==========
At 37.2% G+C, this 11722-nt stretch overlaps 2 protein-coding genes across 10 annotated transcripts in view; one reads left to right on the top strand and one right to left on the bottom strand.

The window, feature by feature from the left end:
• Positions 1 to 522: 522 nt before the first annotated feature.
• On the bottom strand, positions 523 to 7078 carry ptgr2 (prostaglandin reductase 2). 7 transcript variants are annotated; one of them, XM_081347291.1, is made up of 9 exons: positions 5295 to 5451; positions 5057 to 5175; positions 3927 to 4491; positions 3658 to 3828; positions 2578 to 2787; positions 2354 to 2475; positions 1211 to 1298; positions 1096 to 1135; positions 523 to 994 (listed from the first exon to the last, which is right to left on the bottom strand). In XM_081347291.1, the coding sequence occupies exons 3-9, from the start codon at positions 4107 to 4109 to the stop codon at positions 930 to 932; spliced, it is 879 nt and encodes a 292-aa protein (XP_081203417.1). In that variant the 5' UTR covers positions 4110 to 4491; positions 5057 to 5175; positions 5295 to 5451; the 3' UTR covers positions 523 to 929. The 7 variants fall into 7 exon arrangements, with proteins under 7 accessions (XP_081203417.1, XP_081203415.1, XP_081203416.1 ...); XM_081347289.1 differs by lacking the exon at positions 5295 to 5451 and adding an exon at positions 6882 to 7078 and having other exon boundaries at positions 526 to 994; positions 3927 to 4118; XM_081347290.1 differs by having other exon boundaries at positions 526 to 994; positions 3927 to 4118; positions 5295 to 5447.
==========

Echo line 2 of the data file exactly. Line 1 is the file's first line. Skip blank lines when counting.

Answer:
The window, feature by feature from the left end: